Big River Bread & Breakfast is now open
No longer being the Schwarzwald Inn, Big River Bread & Breakfast officially opened its doors in early May. The beloved train had to be shut off because there was a derailment but that in no way has been an omen for the new restaurateurs.
Joel London was the first chef at The Good Life Café in Park Rapids when it first opened and now he’s back at the helm for owner Molly Luther’s latest endeavor.
In the early stages of discussion the idea started as a bakery, but leasing the Schwarzwald meant too much kitchen and dining space to not take full advantage of the space.
They decided to provide a full breakfast menu and offer baked goods such as cookies, specialty breads and decadent treats to go.
For London the basics of cooking were promoted in culinary school. He was taught how to learn the trait, to be choosy about where he worked and start at the bottom in order to work hard to learn the skills necessary to be a good chef.
London has a lot of fresh ideas; quite literally. His philosophy is all about cleaner eating with a local injection and a minimal energy input.
"Having a philosophy and a moral standard is part of the reason why some people will appreciate your product," he says.
While trying to explain his approach to cooking London expresses "I have a really hard time with the word organic."
To him he feels that the "organic movement" is "completely corrupt" and more of a "niche" in order to charge more for a product.
"We have been tricked into thinking that’s worth more money," he explained. "It’s ridiculous, it makes me very upset."
The flour used at Big River is all "organic" but what’s more important to London is that it comes from Minnesota.
He chooses to use a supplier two hours north of Park Rapids, and all of their suppliers are within five hours of them by truck.
"It’s very local and I can get it here, with the total energy input being pretty minimal," he said. "The energy input, the nutrition and the flavor, those are the things that really matter.
"What we need to do is recognize the things that have developed in our own culture."
London plans to reach out to local self-sustainable farms. To him using the things available here is a beautiful thing, "that’s the way it should be," he says
"I don’t really care what you’re growing, just bring me whatever you’ve got because I can use that," London explains about making connections with local farmers. "That’s where you have this farm to table movement. The problem is that the restaurants are telling the farmers what to grow instead of using what the farmers can grow.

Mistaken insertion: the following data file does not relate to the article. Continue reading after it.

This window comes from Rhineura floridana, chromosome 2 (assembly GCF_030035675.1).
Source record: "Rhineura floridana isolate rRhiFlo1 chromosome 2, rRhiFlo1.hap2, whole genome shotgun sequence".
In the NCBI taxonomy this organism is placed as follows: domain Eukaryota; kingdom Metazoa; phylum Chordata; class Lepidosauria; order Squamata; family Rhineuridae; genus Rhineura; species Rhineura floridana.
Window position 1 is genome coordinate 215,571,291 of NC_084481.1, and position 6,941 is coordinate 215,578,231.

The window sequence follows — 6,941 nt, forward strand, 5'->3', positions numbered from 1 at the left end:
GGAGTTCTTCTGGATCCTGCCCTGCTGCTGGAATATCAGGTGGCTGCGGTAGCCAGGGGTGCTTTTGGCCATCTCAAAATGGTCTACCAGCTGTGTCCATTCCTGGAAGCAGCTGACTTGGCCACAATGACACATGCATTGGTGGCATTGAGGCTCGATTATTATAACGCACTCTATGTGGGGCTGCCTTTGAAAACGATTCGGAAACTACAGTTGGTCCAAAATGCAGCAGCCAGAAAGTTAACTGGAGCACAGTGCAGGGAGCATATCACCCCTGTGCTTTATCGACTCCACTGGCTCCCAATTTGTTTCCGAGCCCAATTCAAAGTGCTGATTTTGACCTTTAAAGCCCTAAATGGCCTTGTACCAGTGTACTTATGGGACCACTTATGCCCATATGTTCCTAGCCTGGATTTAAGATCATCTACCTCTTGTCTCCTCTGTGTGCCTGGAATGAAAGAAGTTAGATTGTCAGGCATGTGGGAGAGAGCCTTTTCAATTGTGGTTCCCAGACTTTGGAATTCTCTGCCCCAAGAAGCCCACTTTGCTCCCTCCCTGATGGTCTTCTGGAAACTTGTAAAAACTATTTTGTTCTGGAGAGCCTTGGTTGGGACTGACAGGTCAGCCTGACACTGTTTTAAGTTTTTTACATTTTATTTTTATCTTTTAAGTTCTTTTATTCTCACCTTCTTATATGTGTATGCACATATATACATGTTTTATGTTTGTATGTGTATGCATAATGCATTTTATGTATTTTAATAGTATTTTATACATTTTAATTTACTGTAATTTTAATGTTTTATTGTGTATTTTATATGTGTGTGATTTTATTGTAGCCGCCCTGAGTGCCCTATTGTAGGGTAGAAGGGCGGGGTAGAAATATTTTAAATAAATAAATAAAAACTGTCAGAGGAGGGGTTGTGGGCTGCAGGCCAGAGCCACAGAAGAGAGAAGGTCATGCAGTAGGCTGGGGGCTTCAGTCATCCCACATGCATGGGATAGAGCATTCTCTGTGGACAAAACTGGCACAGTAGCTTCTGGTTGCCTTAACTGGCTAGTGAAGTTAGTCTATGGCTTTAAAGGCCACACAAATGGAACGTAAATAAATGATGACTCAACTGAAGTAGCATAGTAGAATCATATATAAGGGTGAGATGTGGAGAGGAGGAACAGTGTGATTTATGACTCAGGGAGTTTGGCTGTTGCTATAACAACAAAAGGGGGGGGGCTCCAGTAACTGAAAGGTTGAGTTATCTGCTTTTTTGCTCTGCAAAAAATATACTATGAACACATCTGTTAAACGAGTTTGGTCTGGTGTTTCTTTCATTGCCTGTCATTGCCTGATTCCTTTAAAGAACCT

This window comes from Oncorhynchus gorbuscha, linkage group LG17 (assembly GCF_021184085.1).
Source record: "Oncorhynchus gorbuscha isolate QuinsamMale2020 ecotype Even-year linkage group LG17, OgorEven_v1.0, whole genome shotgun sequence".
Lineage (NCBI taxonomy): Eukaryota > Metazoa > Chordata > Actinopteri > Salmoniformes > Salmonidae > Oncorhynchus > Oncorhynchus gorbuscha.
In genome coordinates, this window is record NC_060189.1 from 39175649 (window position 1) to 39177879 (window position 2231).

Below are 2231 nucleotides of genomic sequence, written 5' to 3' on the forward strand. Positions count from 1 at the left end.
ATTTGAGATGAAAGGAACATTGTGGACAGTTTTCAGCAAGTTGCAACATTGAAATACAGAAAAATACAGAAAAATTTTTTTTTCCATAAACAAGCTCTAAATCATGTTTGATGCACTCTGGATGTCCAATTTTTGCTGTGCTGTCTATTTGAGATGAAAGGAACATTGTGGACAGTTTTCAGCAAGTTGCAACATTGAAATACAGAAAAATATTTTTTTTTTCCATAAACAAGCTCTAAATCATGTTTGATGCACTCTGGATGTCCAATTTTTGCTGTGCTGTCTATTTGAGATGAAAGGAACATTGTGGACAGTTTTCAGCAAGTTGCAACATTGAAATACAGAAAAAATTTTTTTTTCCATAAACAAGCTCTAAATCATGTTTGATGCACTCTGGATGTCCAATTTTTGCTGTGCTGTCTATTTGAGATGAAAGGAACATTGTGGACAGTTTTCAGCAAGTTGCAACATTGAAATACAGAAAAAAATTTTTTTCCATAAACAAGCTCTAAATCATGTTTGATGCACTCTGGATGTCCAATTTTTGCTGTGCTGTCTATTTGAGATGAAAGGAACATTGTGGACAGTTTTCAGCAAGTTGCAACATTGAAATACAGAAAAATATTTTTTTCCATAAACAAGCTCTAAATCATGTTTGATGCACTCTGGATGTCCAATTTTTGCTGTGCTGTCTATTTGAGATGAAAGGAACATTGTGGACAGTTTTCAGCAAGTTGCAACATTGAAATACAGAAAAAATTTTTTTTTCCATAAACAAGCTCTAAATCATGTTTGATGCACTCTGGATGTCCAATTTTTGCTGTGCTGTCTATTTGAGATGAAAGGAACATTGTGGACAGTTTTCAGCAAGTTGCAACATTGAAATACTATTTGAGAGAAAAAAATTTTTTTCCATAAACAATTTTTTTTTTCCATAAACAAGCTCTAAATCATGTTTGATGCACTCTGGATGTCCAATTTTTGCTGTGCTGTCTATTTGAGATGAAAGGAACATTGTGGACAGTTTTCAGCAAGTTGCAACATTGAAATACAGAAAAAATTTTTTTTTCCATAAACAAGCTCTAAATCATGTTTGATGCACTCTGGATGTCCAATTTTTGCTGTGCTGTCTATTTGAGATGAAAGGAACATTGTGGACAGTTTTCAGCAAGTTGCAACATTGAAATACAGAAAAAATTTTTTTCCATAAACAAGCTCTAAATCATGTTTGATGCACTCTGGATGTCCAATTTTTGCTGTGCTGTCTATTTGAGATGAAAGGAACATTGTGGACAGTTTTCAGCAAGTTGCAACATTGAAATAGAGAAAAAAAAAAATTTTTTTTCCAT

"If as an organization we can talk to these people and learn about what they actually do and use those products to their full extent that’s when we start getting into the flavors and the understanding of what it means to eat here in Minnesota. Because we can’t fully understand our own minds and culture if we’re just importing everything from everywhere else."
London has a lot of excitement for this opportunity, he’s unsure whether or not his approach will be entirely received but to him it’s an excellent opportunity.
"Taste and flavor and texture are very subjective," London said about the reaction of others. "To please everyone is quite literally impossible but to make an excellent product that most people enjoy is possible."
According to both Luther and London there has been a lot of positive feedback and most of the negative feedback has been helpful.
"I’m still very much revising and I probably will be for the rest of the summer," London said about making adjustments based on customer input. "There are always things that are constantly improving and changing."
According to Luther, opening a restaurant isn’t as easy as it may seem. "We’re still figuring a few things out," she explained.
But she says business has been good, "Weekends are pretty awesome, the church crowd is very big, this weekend we had a line out the door.
"We have lots of tables that are pairing up, people meeting each other, making new friends," she said about customers being able to seat themselves.
According to London, in the future there are possibilities that they may become more of a bakery and they may start producing more "proper bakery stuff, a few sweet things and a few specialty breads," he said.
For now, London continues to build his menu. Rather than being wasteful, he prefers a traditional approach; to use every part of the product. Such as using bones to make stock, "there is no reason to throw things away when there’s so much flavor to be had.
"You can make a product that is a true expression of the flavors that those things are while respecting the life of that animal that you are using," he said.
Giving them the opportunity to reintroduce techniques that may have been forgotten "It’s not that it was ever gone it’s just not common," London explained
London’s main concern is for patrons to be comfortable eating what they’re producing at the restaurant simply because they like the flavor not because they care about where it came from or what it is.
"That’s what I care about, I’m not doing this to get rich." London feels strongly that being a chef is not about recognition or glory, he just wants to make good food for people and provide enjoyment.
"What I hope is that when they taste the food, it may not be some great epiphany but that they think ‘this is nice.’"